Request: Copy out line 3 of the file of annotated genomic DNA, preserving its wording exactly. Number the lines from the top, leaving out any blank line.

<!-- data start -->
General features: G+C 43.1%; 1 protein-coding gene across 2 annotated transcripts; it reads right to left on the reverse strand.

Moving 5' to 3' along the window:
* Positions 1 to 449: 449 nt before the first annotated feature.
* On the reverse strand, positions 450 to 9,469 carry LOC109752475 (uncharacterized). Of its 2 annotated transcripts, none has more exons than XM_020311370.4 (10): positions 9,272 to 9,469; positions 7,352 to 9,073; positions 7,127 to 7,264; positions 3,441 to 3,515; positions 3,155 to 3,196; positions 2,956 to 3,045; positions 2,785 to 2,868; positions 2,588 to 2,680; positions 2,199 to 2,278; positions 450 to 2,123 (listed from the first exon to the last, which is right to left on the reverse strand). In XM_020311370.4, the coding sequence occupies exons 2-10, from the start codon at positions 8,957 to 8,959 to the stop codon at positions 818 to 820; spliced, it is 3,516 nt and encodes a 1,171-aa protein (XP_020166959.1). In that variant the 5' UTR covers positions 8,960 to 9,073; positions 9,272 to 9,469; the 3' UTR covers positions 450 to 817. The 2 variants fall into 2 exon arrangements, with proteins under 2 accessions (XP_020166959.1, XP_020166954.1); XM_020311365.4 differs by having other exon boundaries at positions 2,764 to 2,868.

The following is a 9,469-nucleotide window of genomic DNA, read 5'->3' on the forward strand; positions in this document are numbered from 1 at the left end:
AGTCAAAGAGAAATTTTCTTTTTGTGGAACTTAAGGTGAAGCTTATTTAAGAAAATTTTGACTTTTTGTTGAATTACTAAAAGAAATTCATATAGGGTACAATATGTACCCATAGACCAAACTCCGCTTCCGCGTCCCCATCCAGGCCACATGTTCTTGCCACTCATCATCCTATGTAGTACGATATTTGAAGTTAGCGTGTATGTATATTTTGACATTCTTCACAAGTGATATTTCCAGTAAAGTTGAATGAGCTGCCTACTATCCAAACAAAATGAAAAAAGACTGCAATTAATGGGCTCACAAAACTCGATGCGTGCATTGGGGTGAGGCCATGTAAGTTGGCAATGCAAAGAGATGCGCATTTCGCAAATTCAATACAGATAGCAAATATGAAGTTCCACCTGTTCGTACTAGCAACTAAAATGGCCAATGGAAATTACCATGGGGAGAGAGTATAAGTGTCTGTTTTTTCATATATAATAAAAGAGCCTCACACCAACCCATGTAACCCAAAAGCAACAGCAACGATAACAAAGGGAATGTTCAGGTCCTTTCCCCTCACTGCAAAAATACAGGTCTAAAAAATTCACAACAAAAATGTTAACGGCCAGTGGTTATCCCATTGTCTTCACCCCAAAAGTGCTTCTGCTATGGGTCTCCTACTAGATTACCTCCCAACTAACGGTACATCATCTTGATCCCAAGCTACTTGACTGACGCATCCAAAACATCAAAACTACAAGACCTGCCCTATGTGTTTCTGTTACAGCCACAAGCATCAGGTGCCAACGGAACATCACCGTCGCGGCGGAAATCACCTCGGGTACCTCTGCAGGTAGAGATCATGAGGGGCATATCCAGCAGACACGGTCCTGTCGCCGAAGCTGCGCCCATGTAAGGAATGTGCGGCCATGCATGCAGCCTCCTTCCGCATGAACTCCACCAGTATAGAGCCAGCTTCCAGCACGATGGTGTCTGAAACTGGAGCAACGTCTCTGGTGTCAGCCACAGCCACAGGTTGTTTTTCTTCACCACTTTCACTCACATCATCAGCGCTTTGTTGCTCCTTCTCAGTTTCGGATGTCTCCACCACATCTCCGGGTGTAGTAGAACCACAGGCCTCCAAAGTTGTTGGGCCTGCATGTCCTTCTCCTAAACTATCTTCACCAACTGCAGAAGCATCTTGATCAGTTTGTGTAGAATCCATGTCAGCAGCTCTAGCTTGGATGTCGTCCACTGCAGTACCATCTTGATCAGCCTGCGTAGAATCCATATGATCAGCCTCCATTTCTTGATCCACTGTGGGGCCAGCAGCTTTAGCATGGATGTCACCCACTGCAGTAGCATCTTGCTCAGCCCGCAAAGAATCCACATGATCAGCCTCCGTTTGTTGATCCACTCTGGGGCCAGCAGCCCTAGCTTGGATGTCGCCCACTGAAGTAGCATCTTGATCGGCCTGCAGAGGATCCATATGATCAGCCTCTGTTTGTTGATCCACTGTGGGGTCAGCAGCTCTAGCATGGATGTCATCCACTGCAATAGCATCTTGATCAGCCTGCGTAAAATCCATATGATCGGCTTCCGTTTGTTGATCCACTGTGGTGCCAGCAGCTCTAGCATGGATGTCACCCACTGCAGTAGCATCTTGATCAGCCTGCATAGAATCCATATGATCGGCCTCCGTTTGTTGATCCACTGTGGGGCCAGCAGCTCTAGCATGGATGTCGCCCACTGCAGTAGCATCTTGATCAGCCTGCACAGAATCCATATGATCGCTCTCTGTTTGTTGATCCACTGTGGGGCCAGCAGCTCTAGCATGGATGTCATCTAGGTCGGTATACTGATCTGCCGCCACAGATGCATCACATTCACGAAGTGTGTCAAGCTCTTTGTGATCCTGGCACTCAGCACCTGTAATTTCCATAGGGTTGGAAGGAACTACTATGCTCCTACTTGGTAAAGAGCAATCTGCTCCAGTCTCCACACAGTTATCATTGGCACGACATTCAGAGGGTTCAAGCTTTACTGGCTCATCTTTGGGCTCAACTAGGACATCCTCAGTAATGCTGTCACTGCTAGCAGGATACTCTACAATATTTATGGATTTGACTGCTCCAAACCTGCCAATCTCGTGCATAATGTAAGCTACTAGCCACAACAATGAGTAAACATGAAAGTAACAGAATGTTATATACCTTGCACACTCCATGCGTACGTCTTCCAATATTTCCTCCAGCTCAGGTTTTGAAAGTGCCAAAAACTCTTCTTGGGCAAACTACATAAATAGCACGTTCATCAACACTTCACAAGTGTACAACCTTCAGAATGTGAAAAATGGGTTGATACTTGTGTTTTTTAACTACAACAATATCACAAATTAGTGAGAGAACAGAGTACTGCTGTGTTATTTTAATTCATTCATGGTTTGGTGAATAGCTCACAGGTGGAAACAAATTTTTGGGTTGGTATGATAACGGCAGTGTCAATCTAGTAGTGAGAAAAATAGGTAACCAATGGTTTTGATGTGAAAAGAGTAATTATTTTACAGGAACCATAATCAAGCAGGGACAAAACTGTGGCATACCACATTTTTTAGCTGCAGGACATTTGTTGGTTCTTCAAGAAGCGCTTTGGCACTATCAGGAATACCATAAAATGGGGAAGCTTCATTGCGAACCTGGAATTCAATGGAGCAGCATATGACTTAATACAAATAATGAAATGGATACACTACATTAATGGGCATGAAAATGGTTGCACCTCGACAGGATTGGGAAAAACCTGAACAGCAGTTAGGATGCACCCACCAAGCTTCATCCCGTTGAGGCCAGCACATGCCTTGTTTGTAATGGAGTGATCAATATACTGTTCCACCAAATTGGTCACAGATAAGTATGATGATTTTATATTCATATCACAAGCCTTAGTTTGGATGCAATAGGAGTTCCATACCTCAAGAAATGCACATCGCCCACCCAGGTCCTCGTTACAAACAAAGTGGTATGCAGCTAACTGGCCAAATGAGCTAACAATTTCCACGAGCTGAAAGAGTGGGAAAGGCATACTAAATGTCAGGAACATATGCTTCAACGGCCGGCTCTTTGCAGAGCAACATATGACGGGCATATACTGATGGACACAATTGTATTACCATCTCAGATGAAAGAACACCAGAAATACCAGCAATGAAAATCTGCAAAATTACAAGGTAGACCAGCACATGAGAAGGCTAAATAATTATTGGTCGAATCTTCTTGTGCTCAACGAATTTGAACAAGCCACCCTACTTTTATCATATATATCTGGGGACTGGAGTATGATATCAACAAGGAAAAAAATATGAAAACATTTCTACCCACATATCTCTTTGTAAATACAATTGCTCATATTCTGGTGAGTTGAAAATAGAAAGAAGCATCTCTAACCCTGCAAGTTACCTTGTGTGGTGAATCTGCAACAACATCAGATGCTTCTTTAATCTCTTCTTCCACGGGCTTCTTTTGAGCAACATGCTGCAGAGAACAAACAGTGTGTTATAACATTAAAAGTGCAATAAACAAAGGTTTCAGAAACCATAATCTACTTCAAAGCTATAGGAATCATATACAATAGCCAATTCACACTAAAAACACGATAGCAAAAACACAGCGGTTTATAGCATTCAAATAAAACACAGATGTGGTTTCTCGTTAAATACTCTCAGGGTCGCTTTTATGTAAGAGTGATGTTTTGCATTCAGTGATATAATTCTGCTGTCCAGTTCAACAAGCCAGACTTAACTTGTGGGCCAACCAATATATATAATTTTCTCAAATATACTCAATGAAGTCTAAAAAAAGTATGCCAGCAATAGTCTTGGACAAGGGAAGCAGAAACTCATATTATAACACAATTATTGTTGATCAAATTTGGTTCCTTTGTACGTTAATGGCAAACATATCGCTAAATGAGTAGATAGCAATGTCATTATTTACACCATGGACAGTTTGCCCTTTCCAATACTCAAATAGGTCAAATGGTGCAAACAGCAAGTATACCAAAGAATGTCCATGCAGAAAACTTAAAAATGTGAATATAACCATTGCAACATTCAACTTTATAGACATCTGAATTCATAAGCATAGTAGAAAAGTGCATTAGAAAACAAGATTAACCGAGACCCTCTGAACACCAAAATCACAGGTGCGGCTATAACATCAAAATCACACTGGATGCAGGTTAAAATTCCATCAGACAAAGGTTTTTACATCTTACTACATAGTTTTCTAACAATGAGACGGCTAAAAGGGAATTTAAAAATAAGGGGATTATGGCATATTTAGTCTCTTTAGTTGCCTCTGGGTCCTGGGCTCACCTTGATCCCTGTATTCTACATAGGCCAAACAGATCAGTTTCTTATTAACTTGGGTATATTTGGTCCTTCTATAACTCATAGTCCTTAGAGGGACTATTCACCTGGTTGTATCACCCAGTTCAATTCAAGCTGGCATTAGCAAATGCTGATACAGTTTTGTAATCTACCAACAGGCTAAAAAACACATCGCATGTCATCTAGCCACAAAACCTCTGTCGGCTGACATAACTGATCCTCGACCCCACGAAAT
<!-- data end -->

* Positions 1 to 449: 449 nt before the first annotated feature.